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Employment Situation  
Released On 8/7/2009 8:30:00 AM For Jul, 2009
PriorConsensusConsensus RangeActual
Nonfarm Payrolls - M/M change-467,000 -300,000 -375,000  to -190,000 -247,000 
Unemployment Rate - Level9.5 %9.7 %9.5 % to 9.8 %9.4 %
Average Hourly Earnings - M/M change0.0 %0.1 %0.0 % to 0.3 %0.2 %
Av Workweek - All Employees33.0 hrs33.1 hrs33.0 hrs to 33.2 hrs33.1 hrs

Job losses came in much lower than expected and point to being at or near the end of recession. And the unemployment rate surprisingly edged down. Nonfarm payroll employment in July shrank 247,000, following a revised decline of 443,000 in June and a revised drop of 303,000 in May. The July drop in jobs was not as severe as the consensus forecast for a 300,000 decrease. June and May revisions were up a net 43,000. The easing in job losses was seen in both goods-producing and service-providing sectors.

The easing in job losses was broad-based. By major categories, goods-producing jobs fell 128,000 in July, following a 223,000 loss the month before. The July decline was led by a 76,000 drop in construction employment while manufacturing dipped only 52,000. Within manufacturing, motor vehicles actually rose 28,000. Service-providing jobs contracted by 119,000 in July after falling 220,000 in June. The trade & transportation subcomponent fell 87,000. Education & health services actually rose 17,000 with leisure & hospitality also up 9,000 and government up 7,000.

On a year-ago basis, payroll jobs were down 4.2 percent in July, compared to down 4.1 percent the month before.

Wage inflation returned more to normal in July as average hourly earnings rose 0.2 percent after no change June. The latest gain matched the consensus forecast for a 0.2 percent rise. The average workweek edged up to 33.1 hours from 33.0 hours in June.

From the household survey, the civilian unemployment rate unexpectedly slipped to 9.4 percent from 9.5 percent in June and was below the consensus projection for 9.7 percent. The decline was due to a sizeable drop in the labor force.

Today's report is very good news for equity markets. Job losses are getting smaller and the unemployment rate actually slipped. Without a doubt, the July numbers should be a big psychological boost for equities. Meanwhile, bond prices are down.

Consensus Outlook
Nonfarm payroll employment in June declined 467,000, following a fall of 322,000 in May. However, layoffs of temporary workers for the upcoming 2010 census accounted for a notable part of June's job losses. In June, the average workweek slipped from 33.1 hours in May to an extremely weak 33.0 hours-the lowest level on record for the series, which began in 1964. Average hourly earnings were unchanged after rising 0.2 percent in May. The civilian unemployment rate rose to 9.5 percent from 9.4 percent in May with the latest number the highest since August 1983.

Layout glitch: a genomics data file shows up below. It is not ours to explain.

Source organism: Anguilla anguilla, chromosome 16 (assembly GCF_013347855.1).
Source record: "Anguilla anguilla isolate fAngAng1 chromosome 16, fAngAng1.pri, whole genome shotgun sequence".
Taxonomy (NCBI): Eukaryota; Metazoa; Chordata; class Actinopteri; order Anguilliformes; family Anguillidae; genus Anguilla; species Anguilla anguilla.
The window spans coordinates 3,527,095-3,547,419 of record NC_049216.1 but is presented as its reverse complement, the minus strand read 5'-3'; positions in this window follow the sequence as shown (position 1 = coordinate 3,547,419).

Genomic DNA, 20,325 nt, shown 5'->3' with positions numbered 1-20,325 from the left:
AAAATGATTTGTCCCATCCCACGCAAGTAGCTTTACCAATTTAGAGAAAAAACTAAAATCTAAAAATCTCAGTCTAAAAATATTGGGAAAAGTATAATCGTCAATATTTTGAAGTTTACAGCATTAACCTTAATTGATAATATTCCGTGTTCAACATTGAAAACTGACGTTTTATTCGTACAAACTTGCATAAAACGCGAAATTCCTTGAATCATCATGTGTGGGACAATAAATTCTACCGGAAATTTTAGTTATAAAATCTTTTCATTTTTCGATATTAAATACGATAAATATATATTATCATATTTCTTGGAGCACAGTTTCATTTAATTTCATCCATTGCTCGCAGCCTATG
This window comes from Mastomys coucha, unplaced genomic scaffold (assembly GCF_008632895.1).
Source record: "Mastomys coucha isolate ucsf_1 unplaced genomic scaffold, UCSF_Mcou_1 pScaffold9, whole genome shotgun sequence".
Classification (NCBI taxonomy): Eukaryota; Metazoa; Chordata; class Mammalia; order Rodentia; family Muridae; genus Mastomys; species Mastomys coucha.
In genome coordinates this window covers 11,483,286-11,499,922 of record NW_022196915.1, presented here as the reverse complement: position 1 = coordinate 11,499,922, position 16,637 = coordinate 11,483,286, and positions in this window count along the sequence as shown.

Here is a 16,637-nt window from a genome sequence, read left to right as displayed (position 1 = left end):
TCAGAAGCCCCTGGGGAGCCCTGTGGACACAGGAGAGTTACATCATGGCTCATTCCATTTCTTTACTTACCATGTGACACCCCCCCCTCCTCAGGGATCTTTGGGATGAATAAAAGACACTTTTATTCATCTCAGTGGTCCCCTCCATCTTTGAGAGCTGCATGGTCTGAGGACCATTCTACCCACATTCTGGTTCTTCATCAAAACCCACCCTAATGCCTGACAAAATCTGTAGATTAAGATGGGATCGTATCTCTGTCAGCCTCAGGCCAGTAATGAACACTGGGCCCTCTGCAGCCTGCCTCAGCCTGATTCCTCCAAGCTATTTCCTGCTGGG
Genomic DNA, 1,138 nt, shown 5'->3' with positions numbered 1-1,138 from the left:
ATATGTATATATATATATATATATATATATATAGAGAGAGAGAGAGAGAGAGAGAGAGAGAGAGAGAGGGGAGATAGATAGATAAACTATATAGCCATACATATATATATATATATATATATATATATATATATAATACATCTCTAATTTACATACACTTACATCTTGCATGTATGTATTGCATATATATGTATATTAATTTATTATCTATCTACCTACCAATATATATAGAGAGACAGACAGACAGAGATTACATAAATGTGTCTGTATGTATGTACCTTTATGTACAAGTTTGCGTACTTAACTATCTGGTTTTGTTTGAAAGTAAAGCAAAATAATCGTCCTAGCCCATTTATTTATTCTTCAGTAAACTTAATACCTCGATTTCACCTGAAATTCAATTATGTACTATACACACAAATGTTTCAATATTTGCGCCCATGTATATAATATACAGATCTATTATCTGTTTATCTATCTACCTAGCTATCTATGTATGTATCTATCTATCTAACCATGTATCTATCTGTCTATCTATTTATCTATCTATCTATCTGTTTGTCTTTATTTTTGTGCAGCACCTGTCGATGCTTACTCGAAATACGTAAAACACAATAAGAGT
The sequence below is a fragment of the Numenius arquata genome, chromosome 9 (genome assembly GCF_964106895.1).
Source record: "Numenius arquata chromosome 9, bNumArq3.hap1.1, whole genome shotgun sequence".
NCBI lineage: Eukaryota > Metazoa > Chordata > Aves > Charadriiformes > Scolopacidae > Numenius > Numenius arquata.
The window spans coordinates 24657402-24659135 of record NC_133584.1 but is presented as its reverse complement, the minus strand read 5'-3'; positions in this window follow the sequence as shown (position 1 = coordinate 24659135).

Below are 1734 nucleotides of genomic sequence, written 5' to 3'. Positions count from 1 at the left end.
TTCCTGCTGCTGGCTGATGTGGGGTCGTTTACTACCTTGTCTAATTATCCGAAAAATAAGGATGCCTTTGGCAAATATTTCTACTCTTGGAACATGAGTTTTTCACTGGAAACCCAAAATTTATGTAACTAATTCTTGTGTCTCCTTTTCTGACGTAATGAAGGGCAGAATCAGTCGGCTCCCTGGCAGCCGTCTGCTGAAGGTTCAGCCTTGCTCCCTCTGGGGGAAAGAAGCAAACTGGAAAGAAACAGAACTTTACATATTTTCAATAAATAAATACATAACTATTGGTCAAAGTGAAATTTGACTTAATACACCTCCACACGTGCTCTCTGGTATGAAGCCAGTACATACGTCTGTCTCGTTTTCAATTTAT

The most closely watched of all economic indicators, the employment situation is a set of monthly labor market indicators based on two separate reports: the establishment survey which tracks 650,000 worksites and offers the nonfarm payroll and average hourly earnings headlines and the household survey which interviews 60,000 households and generates the unemployment rate.

Nonfarm payrolls track the number of part-time and full-time employees in both business and government. Average hourly earnings track employee pay while the average workweek, also part of the establishment survey, tracks the number of hours worked. The report's private payroll measure excludes government workers.

The unemployment rate measures the number of unemployed as a percentage of the labor force. In order to be counted as unemployed, one must be actively looking for work. Other commonly known data from the household survey include the labor supply and discouraged workers.  Why Investors Care
During the mature phase of an economic expansion, monthly payrolls gains of 150,000 or so are considered relatively healthy. In the early stages of recovery though, gains are expected to surpass 250,000 per month.
Data Source: Haver Analytics
The civilian unemployment rate is a lagging indicator of economic activity. During a recession, many people leave the labor force entirely, so the jobless rate may not increase as much as expected. This means that the jobless rate may continue to increase in the early stages of recovery because more people are returning to the labor force as they believe they will be able to find work. The civilian unemployment rate tends towards greater stability than payroll employment on a monthly basis. It reveals the degree to which labor resources are utilized in the economy.
Data Source: Haver Analytics

2009 Release Schedule
Released On: 1/92/63/64/35/86/57/28/79/410/211/612/4
Release For: DecJanFebMarAprMayJunJulAugSepOctNov

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